Farmed shrimp is the most profitable commodity in aquaculture, but it is also the most polluting. More than 15,000 hectares of valuable coastal areas the very areas that many wild species depend on for spawning and nourishment are choked with waste and abandoned completely each year. The forces driving fishers down the path of self-destruction are well documented: the open-access nature of fishing which draws people into the industry well after profits and catches begin falling; widespread technological change and fleet growth; and massive government bailouts. Between 22 percent to 38 percent of global fishing revenues come from government coffers, not the sea.
The policies needed to rescue collapsing fisheries are no mystery. From Namibia to the Philippines to Alaska, fishers, communities, and governments have implemented steps to move to sustainable fisheries. "Because fish swim across political boundaries and migrate without regard for management plans," McGinn explained, "we need international solutions. Truly effective fisheries conservation demands a broader response. What is still missing is the political will to take meaningful actions."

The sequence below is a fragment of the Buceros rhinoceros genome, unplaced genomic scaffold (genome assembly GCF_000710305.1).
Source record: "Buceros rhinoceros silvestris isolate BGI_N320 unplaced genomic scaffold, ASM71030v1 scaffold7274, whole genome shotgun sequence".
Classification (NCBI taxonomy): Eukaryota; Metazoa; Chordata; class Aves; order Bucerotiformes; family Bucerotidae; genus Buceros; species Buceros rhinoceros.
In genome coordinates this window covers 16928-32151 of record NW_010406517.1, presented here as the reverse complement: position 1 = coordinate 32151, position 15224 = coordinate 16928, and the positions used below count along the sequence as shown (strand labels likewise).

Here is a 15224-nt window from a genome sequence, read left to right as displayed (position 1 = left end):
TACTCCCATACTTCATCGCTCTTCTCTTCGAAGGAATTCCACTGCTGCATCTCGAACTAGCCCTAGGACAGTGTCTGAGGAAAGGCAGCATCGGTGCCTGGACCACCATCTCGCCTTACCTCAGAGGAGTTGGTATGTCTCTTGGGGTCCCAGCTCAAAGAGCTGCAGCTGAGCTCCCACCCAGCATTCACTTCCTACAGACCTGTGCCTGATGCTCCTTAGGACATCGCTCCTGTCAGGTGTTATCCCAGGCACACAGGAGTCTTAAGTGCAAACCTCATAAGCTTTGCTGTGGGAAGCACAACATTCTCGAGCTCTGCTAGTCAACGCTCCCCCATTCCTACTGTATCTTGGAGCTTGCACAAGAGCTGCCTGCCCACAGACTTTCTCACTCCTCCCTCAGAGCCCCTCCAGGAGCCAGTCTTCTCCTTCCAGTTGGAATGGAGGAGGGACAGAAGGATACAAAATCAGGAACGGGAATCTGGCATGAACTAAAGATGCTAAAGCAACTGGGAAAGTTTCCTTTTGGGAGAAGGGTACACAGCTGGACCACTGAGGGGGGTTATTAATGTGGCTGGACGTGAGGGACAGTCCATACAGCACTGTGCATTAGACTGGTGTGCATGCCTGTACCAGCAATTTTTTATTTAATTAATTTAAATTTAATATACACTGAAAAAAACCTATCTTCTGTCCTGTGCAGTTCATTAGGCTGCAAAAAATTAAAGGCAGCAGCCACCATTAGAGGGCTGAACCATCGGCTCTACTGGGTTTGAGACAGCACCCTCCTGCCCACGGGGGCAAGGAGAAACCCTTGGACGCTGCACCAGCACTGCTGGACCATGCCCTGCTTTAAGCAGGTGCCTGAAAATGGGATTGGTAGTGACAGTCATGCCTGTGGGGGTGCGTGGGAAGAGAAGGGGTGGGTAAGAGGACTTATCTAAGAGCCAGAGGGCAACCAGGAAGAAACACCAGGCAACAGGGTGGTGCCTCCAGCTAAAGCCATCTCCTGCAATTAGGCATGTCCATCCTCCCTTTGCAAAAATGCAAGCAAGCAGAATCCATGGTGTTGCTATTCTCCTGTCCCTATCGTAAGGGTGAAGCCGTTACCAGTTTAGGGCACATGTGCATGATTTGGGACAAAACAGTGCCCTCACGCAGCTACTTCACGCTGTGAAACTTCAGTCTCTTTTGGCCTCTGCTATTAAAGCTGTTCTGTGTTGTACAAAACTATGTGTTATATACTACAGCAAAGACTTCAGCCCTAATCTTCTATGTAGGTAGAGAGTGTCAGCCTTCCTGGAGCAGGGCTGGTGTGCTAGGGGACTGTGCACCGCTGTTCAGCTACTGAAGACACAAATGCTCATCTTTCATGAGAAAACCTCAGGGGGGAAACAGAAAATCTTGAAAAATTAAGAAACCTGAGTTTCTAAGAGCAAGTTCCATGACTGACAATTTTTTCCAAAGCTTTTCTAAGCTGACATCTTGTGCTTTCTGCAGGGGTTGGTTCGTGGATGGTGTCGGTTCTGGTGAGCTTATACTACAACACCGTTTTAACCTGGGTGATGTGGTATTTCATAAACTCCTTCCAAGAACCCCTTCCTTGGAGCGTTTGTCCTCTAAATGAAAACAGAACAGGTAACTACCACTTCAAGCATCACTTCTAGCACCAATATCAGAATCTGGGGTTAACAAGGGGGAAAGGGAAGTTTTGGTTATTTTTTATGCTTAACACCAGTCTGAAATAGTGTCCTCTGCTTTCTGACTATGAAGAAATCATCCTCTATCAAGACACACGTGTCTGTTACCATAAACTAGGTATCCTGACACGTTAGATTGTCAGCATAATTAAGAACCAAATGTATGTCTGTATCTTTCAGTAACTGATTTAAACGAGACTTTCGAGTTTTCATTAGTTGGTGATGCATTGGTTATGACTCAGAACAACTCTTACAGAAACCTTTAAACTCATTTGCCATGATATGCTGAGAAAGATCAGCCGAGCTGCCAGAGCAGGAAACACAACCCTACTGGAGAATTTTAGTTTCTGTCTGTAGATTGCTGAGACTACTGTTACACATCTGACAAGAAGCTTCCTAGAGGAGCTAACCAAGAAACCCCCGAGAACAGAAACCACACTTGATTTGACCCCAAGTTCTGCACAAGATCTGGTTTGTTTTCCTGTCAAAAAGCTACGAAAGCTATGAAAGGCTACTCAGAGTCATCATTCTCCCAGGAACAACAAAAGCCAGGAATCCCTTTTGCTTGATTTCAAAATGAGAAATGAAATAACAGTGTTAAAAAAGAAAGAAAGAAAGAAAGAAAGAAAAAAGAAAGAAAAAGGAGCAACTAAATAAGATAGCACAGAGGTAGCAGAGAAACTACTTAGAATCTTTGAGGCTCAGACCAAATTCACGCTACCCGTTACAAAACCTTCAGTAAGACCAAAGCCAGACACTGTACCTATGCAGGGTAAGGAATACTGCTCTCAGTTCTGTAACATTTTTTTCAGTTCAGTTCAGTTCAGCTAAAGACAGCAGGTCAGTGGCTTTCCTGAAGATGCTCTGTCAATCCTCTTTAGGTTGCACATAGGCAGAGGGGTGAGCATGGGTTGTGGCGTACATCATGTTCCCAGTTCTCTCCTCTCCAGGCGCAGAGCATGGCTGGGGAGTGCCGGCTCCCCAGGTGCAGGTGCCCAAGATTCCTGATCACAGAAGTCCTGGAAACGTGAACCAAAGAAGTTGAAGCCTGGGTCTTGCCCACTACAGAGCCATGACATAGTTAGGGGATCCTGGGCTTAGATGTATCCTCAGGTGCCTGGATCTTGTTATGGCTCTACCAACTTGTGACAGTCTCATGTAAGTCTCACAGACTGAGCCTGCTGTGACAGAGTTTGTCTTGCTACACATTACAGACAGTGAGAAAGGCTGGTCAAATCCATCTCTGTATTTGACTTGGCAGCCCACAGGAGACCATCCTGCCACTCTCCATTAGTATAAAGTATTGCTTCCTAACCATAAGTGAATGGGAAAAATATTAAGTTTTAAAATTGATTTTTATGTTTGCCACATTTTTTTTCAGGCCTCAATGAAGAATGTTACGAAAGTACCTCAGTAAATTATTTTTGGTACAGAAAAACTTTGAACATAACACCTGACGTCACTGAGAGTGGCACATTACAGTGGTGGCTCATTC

McGinn cites a number of policy changes that would improve fisheries, starting with the elimination of more than $20 billion a year in subsidies. Governments should reduce industrial fleets by half, require the use of less ecologically destructive gear, and ratify important international conventions like the 1995 U.N. Convention on Highly Migratory and Straddling Fish Stocks (to date, only four of the top 20 major fishing nations-Russia, Norway, Iceland, and the United States-have signed this convention.)
"Conservation should be at the forefront of fisheries management," writes McGinn. "We need marine protected areas, seasonal closures, and habitat restoration projects to rebuild depleted stocks and bring back jobs." McGinn points to successful conservation projects like Belize's Integrated Coastal Zone Management Program, which has allowed the country's fishing and tourism industries to become self-sufficient through user fees. In another successful conservation project, Namibia has reduced losses by requiring fishers to keep everything they catch, instead of the now common practice worldwide of wasting about one-third of the entire 93 million ton catch.